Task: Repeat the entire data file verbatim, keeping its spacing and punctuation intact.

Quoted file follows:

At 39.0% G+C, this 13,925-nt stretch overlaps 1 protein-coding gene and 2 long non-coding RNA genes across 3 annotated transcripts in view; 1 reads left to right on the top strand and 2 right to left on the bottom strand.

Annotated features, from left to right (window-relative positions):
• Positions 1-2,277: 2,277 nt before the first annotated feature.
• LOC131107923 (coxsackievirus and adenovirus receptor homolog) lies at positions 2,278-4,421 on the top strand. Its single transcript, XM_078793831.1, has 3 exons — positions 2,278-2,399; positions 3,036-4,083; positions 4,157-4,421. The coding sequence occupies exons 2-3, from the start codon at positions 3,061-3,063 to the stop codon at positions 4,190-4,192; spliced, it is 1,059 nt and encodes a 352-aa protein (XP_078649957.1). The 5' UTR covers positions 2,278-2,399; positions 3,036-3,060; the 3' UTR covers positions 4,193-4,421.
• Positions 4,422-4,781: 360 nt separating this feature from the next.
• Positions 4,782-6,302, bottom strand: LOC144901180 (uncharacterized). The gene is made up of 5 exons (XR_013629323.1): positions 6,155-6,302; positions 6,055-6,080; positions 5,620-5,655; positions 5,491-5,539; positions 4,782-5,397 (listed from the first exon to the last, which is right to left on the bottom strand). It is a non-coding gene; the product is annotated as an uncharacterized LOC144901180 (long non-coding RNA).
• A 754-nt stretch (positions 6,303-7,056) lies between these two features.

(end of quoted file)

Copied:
At 39.0% G+C, this 13,925-nt stretch overlaps 1 protein-coding gene and 2 long non-coding RNA genes across 3 annotated transcripts in view; 1 reads left to right on the top strand and 2 right to left on the bottom strand.

Annotated features, from left to right (window-relative positions):
• Positions 1-2,277: 2,277 nt before the first annotated feature.
• LOC131107923 (coxsackievirus and adenovirus receptor homolog) lies at positions 2,278-4,421 on the top strand. Its single transcript, XM_078793831.1, has 3 exons — positions 2,278-2,399; positions 3,036-4,083; positions 4,157-4,421. The coding sequence occupies exons 2-3, from the start codon at positions 3,061-3,063 to the stop codon at positions 4,190-4,192; spliced, it is 1,059 nt and encodes a 352-aa protein (XP_078649957.1). The 5' UTR covers positions 2,278-2,399; positions 3,036-3,060; the 3' UTR covers positions 4,193-4,421.
• Positions 4,422-4,781: 360 nt separating this feature from the next.
• Positions 4,782-6,302, bottom strand: LOC144901180 (uncharacterized). The gene is made up of 5 exons (XR_013629323.1): positions 6,155-6,302; positions 6,055-6,080; positions 5,620-5,655; positions 5,491-5,539; positions 4,782-5,397 (listed from the first exon to the last, which is right to left on the bottom strand). It is a non-coding gene; the product is annotated as an uncharacterized LOC144901180 (long non-coding RNA).
• A 754-nt stretch (positions 6,303-7,056) lies between these two features.